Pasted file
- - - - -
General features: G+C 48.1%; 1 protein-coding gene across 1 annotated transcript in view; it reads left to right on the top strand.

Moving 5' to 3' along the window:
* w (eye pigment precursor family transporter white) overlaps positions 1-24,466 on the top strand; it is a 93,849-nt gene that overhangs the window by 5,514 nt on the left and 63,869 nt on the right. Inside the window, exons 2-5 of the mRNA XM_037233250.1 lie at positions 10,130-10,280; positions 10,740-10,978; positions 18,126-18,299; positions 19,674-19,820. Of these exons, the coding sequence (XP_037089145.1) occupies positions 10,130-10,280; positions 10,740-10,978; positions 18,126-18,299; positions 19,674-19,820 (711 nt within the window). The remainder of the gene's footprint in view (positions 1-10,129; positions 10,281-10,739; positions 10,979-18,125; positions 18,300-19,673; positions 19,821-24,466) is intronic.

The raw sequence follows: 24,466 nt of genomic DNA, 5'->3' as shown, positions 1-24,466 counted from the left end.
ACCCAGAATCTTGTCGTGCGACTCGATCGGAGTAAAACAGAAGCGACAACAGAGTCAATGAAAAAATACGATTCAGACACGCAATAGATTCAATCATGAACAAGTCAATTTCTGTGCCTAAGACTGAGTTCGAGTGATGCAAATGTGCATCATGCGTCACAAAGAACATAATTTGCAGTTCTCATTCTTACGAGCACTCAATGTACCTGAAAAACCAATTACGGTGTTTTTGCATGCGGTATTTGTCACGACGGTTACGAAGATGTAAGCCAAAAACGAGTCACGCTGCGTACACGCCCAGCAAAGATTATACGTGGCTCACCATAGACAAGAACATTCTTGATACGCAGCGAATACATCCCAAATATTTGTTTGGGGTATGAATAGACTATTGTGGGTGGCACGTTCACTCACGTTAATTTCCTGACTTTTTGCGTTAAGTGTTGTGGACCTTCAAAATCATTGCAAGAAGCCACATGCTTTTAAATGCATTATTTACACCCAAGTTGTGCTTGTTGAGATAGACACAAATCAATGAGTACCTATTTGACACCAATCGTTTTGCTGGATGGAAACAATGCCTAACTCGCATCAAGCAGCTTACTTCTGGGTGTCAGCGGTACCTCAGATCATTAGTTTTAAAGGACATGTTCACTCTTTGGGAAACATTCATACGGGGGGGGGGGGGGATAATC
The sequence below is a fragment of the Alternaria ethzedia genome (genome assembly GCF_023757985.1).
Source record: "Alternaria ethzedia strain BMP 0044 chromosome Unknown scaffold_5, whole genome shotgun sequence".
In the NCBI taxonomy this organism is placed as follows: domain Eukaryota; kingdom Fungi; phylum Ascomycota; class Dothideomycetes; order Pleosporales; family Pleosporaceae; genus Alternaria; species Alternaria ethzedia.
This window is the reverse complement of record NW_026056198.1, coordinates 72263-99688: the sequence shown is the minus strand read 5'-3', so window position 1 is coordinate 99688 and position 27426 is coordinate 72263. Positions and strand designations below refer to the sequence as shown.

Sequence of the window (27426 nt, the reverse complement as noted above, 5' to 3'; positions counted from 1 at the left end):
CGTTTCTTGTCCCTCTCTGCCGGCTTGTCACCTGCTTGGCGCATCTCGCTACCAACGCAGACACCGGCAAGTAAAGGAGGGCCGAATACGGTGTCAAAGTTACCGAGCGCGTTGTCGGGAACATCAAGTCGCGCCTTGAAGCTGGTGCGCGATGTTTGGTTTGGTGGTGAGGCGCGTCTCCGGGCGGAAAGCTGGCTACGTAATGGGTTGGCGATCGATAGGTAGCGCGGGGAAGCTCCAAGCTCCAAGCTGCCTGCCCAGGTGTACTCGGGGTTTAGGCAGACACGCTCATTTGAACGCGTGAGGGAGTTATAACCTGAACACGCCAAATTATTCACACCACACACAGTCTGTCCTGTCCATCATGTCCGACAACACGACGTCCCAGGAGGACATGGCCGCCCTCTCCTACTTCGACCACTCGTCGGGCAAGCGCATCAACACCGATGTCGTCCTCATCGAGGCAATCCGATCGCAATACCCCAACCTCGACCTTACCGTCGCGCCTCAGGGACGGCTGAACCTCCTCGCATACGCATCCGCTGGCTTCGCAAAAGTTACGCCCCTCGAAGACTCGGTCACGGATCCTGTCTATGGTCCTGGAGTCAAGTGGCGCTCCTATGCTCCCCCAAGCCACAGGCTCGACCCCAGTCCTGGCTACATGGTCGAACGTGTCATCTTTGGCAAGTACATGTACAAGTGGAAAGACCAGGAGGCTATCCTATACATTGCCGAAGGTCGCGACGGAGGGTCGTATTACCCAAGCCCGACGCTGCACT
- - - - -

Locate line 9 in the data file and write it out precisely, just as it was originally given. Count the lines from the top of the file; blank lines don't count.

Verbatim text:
This window is the reverse complement of record NW_026056198.1, coordinates 72263-99688: the sequence shown is the minus strand read 5'-3', so window position 1 is coordinate 99688 and position 27426 is coordinate 72263. Positions and strand designations below refer to the sequence as shown.